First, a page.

The share prices of Nokia (NYSE: NOK) and Research In Motion (NASDAQ: RIMM) show that investors do not see the two companies as being in the same predicament. RIM’s stock price has dropped more quickly and drastically over the past 10 months. RIM is trapped in the smartphone business, in which it has become a failure. Nokia still has a relatively successful low-end handset business.
According to a report on first-quarter 2012 cellphone and smartphone sales from research firm Gartner, Nokia dropped behind Samsung as the world’s largest maker of handsets. The Finnish company still had a 20.8% share to Samsung’s 23.5%. But the two firms sat well above number three handset vendor, Apple (NASDAQ: AAPL), which had worldwide market share of 8.8%. RIM was not among the top five companies in handset share. It was included with the companies in the “other” category.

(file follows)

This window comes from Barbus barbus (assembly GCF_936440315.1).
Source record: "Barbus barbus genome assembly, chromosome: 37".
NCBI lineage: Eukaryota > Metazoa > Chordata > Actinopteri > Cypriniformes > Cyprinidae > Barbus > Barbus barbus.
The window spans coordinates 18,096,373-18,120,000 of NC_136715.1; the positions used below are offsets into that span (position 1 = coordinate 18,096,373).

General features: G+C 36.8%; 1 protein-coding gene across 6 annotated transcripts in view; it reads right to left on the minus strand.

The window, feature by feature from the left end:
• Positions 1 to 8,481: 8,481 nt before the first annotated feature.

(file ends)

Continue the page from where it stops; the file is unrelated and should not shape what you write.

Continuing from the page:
Gartner’s measure of smartphone share showed Samsung at 29.1%. It was not far ahead, though, of Apple’s 24.8%. Nokia was a distant third, with a share of 8.2%. RIM’s share was 6.7%.
Nokia may never again be a force in the smartphone market. However, with large cost cuts, the firm can survive on the cheap cellphones it sells in third world and developing nations. Nokia sold 83 million handset units in the first quarter, which ought to be enough on which to stabilize a business.
RIM lacks a similar business to fall back on.
Douglas A. McIntyre